While our city’s needs are changing, the fundamentals underpinning our competitiveness and our economy remain the same.
This year marks the progression of strategic road projects which the Chamber has long been championing. This summer, a three-year work programme will begin on Dunkettle Interchange to upgrade it into a free-flow junction.
Next door, in Little Island, a strategy to improve traffic congestion has been approved. The N22 road to Kerry is progressing. A design team is in place to advance the M20 Cork-Limerick motorway as jointly campaigned for by Cork and Limerick Chambers of Commerce.
A missing link to connect Ireland’s second and third city, the M20 will have a game-changing impact on the competitiveness of Munster and support up to 5,400 jobs in the region.
Another key opportunity is delivery of the Northern Ring Rd to connect the M20 with Dunkettle Interchange while also unlocking economic opportunities on the city’s northside.
Although included in National Government’s 10-year capital plan, there is a real risk this project will be pushed back until the M20’s completion in 2028, which, as a city, we cannot afford.
The M28 to Ringaskiddy remains a critical project for all of Munster and Ireland as the existing N28 just isn’t sustainable. Not only will the M28 underpin our social and economic future by facilitating FDI, addressing congestion, and enabling safer commuting, it’s also central to the Port of Cork’s move to Ringaskiddy.
With the development potential of our Docklands, the Port of Cork, and Ringaskiddy as a nationally significant employment zone all resting on the M28 redevelopment. We cannot afford to continue with the status quo.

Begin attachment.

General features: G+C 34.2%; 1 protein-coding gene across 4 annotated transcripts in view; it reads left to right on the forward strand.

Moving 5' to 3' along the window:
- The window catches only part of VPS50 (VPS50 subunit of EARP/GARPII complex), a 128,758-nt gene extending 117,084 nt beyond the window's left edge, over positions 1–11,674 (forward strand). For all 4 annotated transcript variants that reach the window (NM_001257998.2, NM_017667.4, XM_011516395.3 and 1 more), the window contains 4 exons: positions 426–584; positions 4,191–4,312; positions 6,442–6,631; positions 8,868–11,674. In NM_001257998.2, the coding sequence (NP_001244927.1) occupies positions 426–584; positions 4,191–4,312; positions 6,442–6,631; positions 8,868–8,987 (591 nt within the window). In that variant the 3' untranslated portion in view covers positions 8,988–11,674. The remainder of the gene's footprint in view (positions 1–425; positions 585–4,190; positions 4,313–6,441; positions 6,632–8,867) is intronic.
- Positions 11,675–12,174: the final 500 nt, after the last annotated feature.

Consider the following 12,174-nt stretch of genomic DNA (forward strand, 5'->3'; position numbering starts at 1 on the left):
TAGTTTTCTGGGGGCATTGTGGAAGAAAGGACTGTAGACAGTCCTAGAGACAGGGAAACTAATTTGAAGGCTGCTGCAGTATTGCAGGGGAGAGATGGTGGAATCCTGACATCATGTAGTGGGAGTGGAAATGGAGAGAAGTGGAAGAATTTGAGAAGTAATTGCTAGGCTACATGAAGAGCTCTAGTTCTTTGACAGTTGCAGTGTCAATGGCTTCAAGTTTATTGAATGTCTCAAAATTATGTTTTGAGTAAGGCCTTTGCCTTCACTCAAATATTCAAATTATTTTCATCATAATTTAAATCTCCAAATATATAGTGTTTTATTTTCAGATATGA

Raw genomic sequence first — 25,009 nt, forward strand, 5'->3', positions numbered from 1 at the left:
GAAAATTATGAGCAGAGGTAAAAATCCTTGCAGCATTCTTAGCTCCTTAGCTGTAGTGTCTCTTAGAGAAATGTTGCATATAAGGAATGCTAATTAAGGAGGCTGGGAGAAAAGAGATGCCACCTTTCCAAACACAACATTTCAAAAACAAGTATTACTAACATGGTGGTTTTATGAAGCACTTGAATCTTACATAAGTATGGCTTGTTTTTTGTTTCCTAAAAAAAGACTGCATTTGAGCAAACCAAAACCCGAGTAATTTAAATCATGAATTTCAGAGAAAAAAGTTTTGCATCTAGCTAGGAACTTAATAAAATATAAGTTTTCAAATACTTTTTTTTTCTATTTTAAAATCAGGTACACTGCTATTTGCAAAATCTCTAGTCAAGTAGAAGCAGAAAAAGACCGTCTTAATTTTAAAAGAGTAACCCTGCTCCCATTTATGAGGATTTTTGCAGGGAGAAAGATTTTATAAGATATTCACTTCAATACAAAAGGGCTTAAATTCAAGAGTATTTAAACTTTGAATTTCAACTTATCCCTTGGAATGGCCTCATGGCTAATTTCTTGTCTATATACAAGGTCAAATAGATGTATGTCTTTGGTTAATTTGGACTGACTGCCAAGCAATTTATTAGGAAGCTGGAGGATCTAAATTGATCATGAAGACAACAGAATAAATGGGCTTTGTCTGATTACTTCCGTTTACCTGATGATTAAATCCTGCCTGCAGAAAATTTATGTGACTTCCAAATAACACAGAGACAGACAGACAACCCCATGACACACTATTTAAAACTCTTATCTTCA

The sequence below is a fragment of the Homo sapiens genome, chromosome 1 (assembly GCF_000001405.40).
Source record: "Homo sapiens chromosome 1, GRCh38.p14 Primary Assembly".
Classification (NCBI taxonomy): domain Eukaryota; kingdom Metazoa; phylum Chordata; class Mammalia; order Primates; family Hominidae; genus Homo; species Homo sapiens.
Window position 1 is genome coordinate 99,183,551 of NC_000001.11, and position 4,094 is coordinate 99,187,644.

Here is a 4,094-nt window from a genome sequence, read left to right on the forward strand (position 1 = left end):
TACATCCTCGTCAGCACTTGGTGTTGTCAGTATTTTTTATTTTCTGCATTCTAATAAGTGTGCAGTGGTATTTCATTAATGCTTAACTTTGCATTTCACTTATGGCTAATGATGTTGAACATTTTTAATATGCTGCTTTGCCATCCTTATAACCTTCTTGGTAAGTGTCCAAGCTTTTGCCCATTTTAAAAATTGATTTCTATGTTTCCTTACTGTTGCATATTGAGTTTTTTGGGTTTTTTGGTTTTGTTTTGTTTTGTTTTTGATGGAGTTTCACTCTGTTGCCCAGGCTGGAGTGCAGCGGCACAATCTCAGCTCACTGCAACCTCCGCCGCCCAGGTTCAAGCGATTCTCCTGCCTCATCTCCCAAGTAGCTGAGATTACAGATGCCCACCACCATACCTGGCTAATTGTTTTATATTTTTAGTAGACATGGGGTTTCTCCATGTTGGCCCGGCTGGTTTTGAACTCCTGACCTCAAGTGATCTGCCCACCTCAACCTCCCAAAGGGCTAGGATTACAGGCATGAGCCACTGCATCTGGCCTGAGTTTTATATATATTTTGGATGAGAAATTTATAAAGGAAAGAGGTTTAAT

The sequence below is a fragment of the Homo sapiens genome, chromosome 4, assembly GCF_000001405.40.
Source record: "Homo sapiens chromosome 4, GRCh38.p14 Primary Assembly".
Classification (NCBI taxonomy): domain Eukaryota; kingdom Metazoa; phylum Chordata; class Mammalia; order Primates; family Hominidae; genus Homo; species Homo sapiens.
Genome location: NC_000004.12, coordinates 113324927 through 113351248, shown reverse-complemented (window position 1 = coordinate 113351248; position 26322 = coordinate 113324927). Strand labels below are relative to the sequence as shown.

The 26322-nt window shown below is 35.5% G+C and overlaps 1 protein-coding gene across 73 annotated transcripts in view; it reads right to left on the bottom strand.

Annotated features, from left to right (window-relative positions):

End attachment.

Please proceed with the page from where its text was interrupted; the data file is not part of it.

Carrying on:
While the future of Cork is exciting there are challenges; the most significant of which is delivery of affordable apartments in central locations. Not a single large-scale apartment block has been built in Cork City since the completion of the Elysian in 2008 despite strong demand for urban living.
Ireland 2040 specifies that 50% of all future development in Cork city must be brownfield, which is both costly and complex. The same problem faces growing cities throughout the world: How do we enable people to live in exciting locations close to employment but at an affordable price?
The crux of the matter is that we won’t see any apartments built unless they make economic sense. This year we will campaign for policy change so that the next crane in Cork will be apartment focused. This is critical for Cork to successfully grow its city centre population while continuing to see our suburbs flourish.
Looking ahead, we need to pay as much attention to implementation as we do strategies.
We know people want more green spaces, public places, better health infrastructure, and an improved cultural offering. As Cork develops, it will compete with other second cities such as Rotterdam, Manchester, Gothenburg, and Aarhus.
While we can confidently contest on job opportunities and our natural environment, our relative attractiveness will depend hugely on Government’s ability to deliver on the plans for Cork set out under Ireland 2040, including a new hospital, educational investment, the events centre, and urban regeneration.
A year into the National Development Plan, it is worrying that public investment has yet to deliver real impact on the ground in Cork. Can the State keep pace with the ambition of the private sector?
This year Cork Chamber celebrates 200 years. Our vision for Cork for the next 200 is a European city of scale. Green, clean, and vibrant. Welcoming people from all countries and cultures.
Connected through world-class IT, road, cycling, and public transport networks. We are Cork. Ireland’s fastest growing city. Full of ambition, energy, and determination. The best place for business and an even better place for people.